Yes! Swimming pools have been implicated in the transmission of a variety of pathogens, including enteric viruses (eg, echovirus, coxackie virus, hepatitis A virus, norovirus) which account for nearly one-half of all swimming pool-related outbreaks. Adenoviruses also account for a significant number of swimming pool outbreaks.1,2
The most commonly reported symptoms in swimming pool outbreaks have been gastroenteritis, respiratory symptoms and conjunctivitis. However, aseptic meningitis and hepatitis may also occur. 1
Because viruses cannot replicate in the environment outside of host tissues, their presence in swimming pool is the result of direct contamination by those in the water who may shed viruses through unintentional fecal release or through body fluids, such as saliva, mucus, or vomitus. The finding of E. coli in 58% of pool water samples in 1 CDC study suggests the presence of stool as a primary source of infection.3
On average, each person has 0.14 grams (range 0.1 gram to 10 grams) of fecal material on their perianal surface that could rinse into the water if pre-swim shower with soap is omitted.4-5 Coupled with the potential for inadequate disinfection or chlorination of pool water, it is not surprising that swimming pools may serve as a source of infection.
CDC recommends keeping feces and urine out of the water, checking the chlorine level and pH before getting into the water and not swallowing the water you swim in.3
Bonus pearl: Did you know that pool water has also been associated with Cryptosporidium and Giardia and waterslides with E.coli-0157 outbreaks?
If you liked this post, sign up under MENU and catch future pearls right into your inbox!
- Bonadonna L, La Rosa G. A review and update on waterborne viral diseases associated with swimming pools. Int j Environ Res Public Health 2019;16, 166. Doi:10.3390/ijerph16020166. https://www.ncbi.nlm.nih.gov/pmc/articles/PMC6352248/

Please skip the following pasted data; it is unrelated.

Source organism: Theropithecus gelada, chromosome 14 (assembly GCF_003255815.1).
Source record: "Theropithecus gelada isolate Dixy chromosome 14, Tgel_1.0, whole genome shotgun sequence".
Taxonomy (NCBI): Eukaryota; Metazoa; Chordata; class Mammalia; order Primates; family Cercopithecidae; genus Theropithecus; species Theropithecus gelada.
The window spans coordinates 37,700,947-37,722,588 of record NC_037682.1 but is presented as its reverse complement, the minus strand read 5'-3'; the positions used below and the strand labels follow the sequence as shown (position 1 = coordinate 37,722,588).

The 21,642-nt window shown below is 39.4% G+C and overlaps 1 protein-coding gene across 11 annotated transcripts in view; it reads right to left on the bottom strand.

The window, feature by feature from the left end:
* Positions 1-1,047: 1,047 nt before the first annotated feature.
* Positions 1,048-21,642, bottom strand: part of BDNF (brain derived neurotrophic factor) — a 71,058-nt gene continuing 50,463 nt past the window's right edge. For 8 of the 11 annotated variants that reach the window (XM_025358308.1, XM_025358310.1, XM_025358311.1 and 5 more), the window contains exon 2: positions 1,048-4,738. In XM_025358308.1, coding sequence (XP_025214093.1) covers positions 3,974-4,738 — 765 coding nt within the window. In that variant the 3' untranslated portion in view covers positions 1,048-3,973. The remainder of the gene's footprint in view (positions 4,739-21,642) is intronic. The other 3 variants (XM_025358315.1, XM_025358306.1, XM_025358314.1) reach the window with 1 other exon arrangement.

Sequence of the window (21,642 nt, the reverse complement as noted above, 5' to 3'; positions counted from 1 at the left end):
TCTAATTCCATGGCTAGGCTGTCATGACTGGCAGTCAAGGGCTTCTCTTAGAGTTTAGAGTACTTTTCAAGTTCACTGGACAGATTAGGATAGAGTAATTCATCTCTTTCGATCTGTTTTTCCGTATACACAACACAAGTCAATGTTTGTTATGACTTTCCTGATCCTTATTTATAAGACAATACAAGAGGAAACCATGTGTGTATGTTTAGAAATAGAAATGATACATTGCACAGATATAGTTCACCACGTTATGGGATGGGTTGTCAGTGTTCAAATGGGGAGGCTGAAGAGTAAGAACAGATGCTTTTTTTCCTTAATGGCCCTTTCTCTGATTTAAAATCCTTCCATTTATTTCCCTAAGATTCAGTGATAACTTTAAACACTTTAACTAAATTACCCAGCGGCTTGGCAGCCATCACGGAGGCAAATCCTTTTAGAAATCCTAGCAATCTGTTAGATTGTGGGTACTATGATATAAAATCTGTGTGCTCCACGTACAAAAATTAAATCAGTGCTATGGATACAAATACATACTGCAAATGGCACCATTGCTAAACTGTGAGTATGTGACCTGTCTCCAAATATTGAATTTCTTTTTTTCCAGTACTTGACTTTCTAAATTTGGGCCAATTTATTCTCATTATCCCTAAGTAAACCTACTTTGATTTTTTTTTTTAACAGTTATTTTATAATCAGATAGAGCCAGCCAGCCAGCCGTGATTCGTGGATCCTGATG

- Keswick BH, Gebra CP, Goyal SM. Occurrence of enteroviruses in community swimming pools. Am J Public Health 1981;71:1026030. https://www.ncbi.nlm.nih.gov/pubmed/6267950
- CDC.Microbes in pool filter backwash as evidence of the need for improved swimmer hygiene—Metro-Atlanta, Georgia, 2012. MMWR 2013;62:385-88. https://www.cdc.gov/mmwr/preview/mmwrhtml/mm6219a3.htm
- Gerba CP. Assessment of enteric pathogen shedding by bathers during recreational activity and its impact on water quality. Quant Microbiol 2000; 2:55-68 https://arizona.pure.elsevier.com/en/publications/assessment-of-enteric-pathogen-shedding-by-bathers-during-recreat
- CDC. Model Aquatic Health Code. 8.0 Annexes: fecal/vomit/blood contamination response Annex (6.0 policies and management), 2008. https://www.cdc.gov/healthywater/pdf/swimming/pools/mahc/structure-content/mahc-fecal-vomit-blood-contamination-response-annex.pdf
- CDC. Surveillance of waterborne disease outbreaks and other health events associated with recreational water—United States, 2007-2008 and surveillance of waterborne disease outbreaks associated with drinking water—United States, 2007-2008. MMWR 2011;60. 1-76. https://www.ncbi.nlm.nih.gov/pubmed/21937976